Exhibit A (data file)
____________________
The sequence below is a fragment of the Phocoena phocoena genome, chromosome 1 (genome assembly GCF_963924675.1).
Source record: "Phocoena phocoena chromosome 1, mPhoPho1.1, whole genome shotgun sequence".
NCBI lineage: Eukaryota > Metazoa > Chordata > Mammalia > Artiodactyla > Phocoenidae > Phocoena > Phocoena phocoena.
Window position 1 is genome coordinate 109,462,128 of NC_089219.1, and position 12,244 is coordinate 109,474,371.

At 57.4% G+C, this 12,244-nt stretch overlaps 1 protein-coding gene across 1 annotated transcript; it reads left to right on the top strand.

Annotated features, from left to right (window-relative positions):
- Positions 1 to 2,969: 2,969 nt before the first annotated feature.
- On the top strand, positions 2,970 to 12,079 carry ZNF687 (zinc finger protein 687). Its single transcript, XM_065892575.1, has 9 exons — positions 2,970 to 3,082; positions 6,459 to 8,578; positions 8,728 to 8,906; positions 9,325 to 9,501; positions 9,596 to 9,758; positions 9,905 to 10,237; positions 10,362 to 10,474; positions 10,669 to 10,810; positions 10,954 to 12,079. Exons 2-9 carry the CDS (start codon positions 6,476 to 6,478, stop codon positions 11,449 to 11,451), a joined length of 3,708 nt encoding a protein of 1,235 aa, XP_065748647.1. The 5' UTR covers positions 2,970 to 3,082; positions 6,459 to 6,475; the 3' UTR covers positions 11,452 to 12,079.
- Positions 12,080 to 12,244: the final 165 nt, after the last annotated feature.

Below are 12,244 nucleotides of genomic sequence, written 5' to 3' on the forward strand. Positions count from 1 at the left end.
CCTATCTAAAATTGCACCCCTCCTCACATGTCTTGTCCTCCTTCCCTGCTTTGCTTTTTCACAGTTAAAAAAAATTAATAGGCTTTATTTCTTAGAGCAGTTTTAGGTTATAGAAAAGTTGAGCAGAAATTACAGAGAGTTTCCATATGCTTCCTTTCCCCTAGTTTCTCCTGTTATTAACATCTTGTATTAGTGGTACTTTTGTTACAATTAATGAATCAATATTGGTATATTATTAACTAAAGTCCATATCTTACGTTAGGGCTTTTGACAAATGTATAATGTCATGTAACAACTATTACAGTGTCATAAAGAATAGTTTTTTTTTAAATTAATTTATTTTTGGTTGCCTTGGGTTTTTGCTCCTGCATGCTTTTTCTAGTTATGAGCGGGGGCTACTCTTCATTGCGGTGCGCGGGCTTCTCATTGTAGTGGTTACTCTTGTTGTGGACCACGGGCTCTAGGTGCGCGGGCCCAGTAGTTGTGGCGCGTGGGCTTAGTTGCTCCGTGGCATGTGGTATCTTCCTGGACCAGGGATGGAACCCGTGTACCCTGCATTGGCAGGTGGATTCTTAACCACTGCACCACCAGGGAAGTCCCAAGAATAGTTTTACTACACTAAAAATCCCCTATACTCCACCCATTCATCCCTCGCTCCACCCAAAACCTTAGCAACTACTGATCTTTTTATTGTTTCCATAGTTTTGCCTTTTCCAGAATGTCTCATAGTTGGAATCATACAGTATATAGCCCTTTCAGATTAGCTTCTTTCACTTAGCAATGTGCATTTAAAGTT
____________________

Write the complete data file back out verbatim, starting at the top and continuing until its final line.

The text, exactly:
The sequence below is a fragment of the Phocoena phocoena genome, chromosome 1 (genome assembly GCF_963924675.1).
Source record: "Phocoena phocoena chromosome 1, mPhoPho1.1, whole genome shotgun sequence".
NCBI lineage: Eukaryota > Metazoa > Chordata > Mammalia > Artiodactyla > Phocoenidae > Phocoena > Phocoena phocoena.
Window position 1 is genome coordinate 109,462,128 of NC_089219.1, and position 12,244 is coordinate 109,474,371.

At 57.4% G+C, this 12,244-nt stretch overlaps 1 protein-coding gene across 1 annotated transcript; it reads left to right on the top strand.

Annotated features, from left to right (window-relative positions):
- Positions 1 to 2,969: 2,969 nt before the first annotated feature.
- On the top strand, positions 2,970 to 12,079 carry ZNF687 (zinc finger protein 687). Its single transcript, XM_065892575.1, has 9 exons — positions 2,970 to 3,082; positions 6,459 to 8,578; positions 8,728 to 8,906; positions 9,325 to 9,501; positions 9,596 to 9,758; positions 9,905 to 10,237; positions 10,362 to 10,474; positions 10,669 to 10,810; positions 10,954 to 12,079. Exons 2-9 carry the CDS (start codon positions 6,476 to 6,478, stop codon positions 11,449 to 11,451), a joined length of 3,708 nt encoding a protein of 1,235 aa, XP_065748647.1. The 5' UTR covers positions 2,970 to 3,082; positions 6,459 to 6,475; the 3' UTR covers positions 11,452 to 12,079.
- Positions 12,080 to 12,244: the final 165 nt, after the last annotated feature.

Below are 12,244 nucleotides of genomic sequence, written 5' to 3' on the forward strand. Positions count from 1 at the left end.
CCTATCTAAAATTGCACCCCTCCTCACATGTCTTGTCCTCCTTCCCTGCTTTGCTTTTTCACAGTTAAAAAAAATTAATAGGCTTTATTTCTTAGAGCAGTTTTAGGTTATAGAAAAGTTGAGCAGAAATTACAGAGAGTTTCCATATGCTTCCTTTCCCCTAGTTTCTCCTGTTATTAACATCTTGTATTAGTGGTACTTTTGTTACAATTAATGAATCAATATTGGTATATTATTAACTAAAGTCCATATCTTACGTTAGGGCTTTTGACAAATGTATAATGTCATGTAACAACTATTACAGTGTCATAAAGAATAGTTTTTTTTTAAATTAATTTATTTTTGGTTGCCTTGGGTTTTTGCTCCTGCATGCTTTTTCTAGTTATGAGCGGGGGCTACTCTTCATTGCGGTGCGCGGGCTTCTCATTGTAGTGGTTACTCTTGTTGTGGACCACGGGCTCTAGGTGCGCGGGCCCAGTAGTTGTGGCGCGTGGGCTTAGTTGCTCCGTGGCATGTGGTATCTTCCTGGACCAGGGATGGAACCCGTGTACCCTGCATTGGCAGGTGGATTCTTAACCACTGCACCACCAGGGAAGTCCCAAGAATAGTTTTACTACACTAAAAATCCCCTATACTCCACCCATTCATCCCTCGCTCCACCCAAAACCTTAGCAACTACTGATCTTTTTATTGTTTCCATAGTTTTGCCTTTTCCAGAATGTCTCATAGTTGGAATCATACAGTATATAGCCCTTTCAGATTAGCTTCTTTCACTTAGCAATGTGCATTTAAAGTT